I was watching one of my favorite vloggers showcase another tutorial, with her thick waist length hair. I scanned the comments, most of which were gushing about how beautiful her hair is, only to find one that had a lot of replies. One unsuspecting viewer made the mistake of asking if the vlogger, Naptural85 was mixed. I’m sure she wasn’t expecting it to become a heated discussion. Many commenters began to tell her off for implying that Naptural85 must be mixed with another race, in order to have long, luscious hair. Another began to educate her about this misconception and what someone is really saying when they ask this question. Then another inferred that ALL black people are mixed and this started a whole new debate. There were discussions about our ancestral links to other races, the intermixing that took place during slavery and so forth. Others gave examples of the diversity of Africa and how you would find tight kinky hair, to loose curly curls and even straight hair, within the vast continent. During such discussions someone always tries to be the voice of reason and say, it’s just hair people! Although it is true that this all started from a simple hair tutorial, here are some reasons many would consider this emotive topic to be about more than ‘just hair’.

natural-hair-headband

Hair has always been extremely significant in all African cultures. It has long been socially important because it communicated age, marital status, ethnic identity, religion, wealth, geographic origin, and even one’s rank in the social hierarchy.  Royalty would wear hats or elaborate hairstyles to emphasize their status. Traditionally in West Africa, long thick hair was praised on women, as it symbolized the power of life, prosperity and the promise of many healthy children. Widowed women would not take care of their hair during their period of mourning, as not to attract other men. Wolof culture in Senegal shaved their hair to show that they were not courting. Cornrows and other braids are used for grooming African hair and may often be styled with beads or shells.  Although curly and kinky hair was gloried in West African societies, it became a symbol of inferiority once enslaved Africans reached American shores. “The pride and elegance that once symbolized curly/kinky hair, immediately became a badge of racial inferiority”, says author Ingrid Banks.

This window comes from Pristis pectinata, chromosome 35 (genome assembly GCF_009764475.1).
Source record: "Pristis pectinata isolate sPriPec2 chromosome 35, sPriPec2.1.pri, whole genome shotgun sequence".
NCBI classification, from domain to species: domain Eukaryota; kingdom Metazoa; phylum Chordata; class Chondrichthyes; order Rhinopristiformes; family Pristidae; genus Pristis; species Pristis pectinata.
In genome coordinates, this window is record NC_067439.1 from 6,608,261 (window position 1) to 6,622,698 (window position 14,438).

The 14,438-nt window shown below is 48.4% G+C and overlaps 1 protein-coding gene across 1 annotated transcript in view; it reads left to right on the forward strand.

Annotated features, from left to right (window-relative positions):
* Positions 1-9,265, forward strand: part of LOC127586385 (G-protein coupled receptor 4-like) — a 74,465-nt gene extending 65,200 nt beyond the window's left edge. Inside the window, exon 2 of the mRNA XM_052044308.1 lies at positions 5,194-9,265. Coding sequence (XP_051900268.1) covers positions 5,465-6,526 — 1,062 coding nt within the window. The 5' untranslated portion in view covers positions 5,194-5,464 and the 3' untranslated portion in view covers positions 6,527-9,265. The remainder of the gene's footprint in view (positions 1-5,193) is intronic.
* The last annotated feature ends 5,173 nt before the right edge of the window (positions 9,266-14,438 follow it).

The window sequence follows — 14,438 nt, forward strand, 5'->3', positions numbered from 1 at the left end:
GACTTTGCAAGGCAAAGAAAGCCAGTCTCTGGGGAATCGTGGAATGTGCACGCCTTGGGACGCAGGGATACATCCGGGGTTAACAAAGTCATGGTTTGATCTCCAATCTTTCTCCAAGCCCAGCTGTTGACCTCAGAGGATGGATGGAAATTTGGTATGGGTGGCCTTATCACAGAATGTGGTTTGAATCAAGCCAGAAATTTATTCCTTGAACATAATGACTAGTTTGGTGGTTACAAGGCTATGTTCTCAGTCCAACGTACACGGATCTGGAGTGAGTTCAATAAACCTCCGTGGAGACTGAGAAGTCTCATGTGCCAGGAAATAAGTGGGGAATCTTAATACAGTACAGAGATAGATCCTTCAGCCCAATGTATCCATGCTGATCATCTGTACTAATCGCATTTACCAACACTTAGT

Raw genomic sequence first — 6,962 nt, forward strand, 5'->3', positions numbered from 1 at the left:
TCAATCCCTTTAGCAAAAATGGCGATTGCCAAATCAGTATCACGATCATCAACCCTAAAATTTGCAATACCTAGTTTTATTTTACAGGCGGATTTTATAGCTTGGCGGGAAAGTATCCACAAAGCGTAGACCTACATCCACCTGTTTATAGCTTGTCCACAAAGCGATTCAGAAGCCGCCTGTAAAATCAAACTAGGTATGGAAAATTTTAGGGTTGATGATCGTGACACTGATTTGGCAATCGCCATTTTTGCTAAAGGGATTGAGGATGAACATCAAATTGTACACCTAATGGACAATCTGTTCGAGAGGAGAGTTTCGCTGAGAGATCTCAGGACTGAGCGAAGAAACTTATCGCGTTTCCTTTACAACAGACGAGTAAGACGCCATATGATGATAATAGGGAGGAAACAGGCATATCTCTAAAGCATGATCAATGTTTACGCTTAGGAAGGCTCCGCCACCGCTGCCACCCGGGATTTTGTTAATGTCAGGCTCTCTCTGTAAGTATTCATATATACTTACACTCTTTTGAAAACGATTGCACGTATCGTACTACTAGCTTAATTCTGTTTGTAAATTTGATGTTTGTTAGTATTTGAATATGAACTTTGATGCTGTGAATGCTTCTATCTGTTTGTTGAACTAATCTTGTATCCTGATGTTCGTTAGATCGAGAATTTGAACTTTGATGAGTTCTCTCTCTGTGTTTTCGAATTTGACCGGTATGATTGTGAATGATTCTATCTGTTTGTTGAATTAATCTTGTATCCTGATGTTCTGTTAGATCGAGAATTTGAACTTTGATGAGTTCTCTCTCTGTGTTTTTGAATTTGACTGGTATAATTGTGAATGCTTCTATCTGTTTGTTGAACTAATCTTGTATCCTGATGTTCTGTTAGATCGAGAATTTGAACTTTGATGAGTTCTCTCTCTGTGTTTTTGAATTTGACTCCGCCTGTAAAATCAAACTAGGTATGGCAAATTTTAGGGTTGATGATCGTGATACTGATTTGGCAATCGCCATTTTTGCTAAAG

Hair use to mean the difference between freedom or enslavement